DOI link for Pragmatic Constructivism
Pragmatic Constructivism book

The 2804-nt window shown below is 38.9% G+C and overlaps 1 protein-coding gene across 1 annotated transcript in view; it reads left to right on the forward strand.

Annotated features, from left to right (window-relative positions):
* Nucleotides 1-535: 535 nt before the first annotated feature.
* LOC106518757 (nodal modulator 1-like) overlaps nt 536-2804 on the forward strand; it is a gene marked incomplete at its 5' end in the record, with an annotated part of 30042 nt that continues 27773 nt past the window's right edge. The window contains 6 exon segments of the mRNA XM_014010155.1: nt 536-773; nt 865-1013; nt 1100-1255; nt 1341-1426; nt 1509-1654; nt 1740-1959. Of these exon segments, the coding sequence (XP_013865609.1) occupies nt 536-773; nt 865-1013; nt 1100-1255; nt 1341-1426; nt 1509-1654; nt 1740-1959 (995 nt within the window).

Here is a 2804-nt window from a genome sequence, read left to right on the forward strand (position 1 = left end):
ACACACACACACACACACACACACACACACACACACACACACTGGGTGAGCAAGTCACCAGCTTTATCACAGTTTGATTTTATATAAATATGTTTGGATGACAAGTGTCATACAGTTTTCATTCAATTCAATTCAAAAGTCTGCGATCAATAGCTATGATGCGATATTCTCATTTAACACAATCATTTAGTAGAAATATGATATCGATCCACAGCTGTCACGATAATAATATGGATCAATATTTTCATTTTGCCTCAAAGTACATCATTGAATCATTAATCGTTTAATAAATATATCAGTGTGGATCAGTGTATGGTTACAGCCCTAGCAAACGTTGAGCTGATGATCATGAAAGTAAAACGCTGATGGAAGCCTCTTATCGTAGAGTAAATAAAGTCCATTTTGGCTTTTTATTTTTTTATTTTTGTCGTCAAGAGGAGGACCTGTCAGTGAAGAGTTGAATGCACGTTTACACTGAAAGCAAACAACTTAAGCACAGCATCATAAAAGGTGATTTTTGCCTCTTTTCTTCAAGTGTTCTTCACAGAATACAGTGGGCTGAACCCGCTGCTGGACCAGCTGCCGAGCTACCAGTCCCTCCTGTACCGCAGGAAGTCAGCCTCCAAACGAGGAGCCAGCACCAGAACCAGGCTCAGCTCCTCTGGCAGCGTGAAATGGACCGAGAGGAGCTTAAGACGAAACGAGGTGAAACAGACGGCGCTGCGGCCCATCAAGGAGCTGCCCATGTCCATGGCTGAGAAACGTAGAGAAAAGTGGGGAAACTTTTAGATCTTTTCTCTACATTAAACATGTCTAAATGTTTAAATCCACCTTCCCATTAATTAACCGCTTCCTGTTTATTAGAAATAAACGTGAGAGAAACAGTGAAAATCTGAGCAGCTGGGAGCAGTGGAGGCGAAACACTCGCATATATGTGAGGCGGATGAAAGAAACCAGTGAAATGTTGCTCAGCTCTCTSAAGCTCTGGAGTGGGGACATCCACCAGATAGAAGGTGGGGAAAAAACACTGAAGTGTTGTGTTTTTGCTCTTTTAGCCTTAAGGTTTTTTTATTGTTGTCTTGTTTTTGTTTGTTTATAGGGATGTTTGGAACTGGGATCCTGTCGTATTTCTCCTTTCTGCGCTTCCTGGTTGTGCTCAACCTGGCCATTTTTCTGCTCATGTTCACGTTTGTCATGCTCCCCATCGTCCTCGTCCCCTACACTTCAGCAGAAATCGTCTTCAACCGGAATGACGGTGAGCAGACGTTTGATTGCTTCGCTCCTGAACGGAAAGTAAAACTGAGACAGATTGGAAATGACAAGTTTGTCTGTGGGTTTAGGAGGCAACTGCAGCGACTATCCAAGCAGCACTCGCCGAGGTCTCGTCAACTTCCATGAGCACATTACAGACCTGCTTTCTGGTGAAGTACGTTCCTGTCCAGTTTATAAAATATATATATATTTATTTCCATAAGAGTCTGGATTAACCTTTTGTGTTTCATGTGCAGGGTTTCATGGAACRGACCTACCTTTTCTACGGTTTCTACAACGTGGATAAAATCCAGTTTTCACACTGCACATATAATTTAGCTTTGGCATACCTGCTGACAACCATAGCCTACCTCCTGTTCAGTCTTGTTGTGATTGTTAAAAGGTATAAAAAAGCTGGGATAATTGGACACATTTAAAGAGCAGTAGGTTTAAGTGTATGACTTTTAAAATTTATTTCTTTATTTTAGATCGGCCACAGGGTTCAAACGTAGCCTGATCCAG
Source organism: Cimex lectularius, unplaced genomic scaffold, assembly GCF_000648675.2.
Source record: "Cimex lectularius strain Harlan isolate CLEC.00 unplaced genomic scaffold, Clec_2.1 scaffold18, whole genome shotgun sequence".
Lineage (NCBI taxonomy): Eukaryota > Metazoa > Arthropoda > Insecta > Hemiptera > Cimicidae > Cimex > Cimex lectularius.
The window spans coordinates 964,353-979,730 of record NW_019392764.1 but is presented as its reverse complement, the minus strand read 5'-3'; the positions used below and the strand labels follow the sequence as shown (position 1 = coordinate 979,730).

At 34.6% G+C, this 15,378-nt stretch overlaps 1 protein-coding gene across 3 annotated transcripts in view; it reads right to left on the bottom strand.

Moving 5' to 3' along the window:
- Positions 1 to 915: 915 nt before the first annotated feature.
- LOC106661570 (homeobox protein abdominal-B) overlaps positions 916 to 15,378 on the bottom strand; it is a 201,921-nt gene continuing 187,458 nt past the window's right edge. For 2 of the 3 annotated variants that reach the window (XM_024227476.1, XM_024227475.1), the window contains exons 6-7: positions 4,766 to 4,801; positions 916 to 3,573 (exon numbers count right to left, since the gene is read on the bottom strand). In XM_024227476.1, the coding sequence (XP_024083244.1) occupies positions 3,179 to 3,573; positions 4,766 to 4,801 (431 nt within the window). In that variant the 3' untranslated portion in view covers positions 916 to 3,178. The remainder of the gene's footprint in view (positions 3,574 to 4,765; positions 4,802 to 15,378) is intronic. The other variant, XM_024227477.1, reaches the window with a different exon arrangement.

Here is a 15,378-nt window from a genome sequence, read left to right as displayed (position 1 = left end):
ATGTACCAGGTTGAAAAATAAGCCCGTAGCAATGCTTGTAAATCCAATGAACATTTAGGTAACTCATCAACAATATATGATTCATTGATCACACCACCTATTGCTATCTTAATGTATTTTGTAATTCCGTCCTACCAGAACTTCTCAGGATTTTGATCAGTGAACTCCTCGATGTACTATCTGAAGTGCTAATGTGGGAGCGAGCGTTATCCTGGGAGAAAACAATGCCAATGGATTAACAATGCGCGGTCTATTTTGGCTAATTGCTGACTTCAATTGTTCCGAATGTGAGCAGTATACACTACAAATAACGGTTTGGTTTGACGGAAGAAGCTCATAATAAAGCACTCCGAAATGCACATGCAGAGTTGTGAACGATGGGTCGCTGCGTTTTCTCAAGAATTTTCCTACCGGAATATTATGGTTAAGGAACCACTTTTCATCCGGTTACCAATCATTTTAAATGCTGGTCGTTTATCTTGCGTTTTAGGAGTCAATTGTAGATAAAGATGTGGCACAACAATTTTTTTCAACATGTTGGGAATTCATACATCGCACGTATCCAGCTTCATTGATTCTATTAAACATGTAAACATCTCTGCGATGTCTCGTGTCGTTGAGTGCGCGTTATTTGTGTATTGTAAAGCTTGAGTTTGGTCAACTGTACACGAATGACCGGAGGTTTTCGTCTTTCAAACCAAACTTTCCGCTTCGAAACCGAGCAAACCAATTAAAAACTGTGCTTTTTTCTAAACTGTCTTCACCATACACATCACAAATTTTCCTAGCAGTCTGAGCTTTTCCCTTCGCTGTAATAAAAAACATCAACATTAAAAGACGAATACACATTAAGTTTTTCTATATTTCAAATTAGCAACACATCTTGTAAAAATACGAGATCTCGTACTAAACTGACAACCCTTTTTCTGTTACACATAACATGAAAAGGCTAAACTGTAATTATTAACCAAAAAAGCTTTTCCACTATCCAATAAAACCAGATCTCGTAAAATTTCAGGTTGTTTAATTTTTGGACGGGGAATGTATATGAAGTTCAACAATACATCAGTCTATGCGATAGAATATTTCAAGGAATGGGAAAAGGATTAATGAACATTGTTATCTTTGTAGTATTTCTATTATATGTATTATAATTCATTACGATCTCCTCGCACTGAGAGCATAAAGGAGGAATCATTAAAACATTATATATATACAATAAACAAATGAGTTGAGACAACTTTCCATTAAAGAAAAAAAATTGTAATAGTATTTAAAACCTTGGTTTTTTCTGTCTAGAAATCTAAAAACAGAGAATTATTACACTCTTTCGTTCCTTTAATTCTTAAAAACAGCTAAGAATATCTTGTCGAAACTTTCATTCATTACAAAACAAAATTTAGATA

This chapter examines an earlier 20th-century constructivist theory of ethics, Pragmatic Constructivism, as associated especially with the writings of Dewey. Pragmatic constructivists, like other constructivist theorists, insist that the source and justification of ethical claims lies within. Pragmatic constructivists argue that many of their fellow constructivists fail to appreciate the parallels, because they too presuppose a number of the untenable dualisms their opponents assume. The pragmatic analysis of the relationship between de facto valuing and de jure judgments differs from various dispositional accounts of value. The pragmatic constructivist rejects the need for appeals in order to account for the emergence and force of obligations. Obligations are norms of conduct that are constructed and shaped by human practice. Moral principles will change in response to newly gained knowledge of nature, human nature, and actual flesh-and-blood changes in living conditions. Empirical inquiry concerning the nature of human deliberation and action in real life situations is a major focus of his analysis.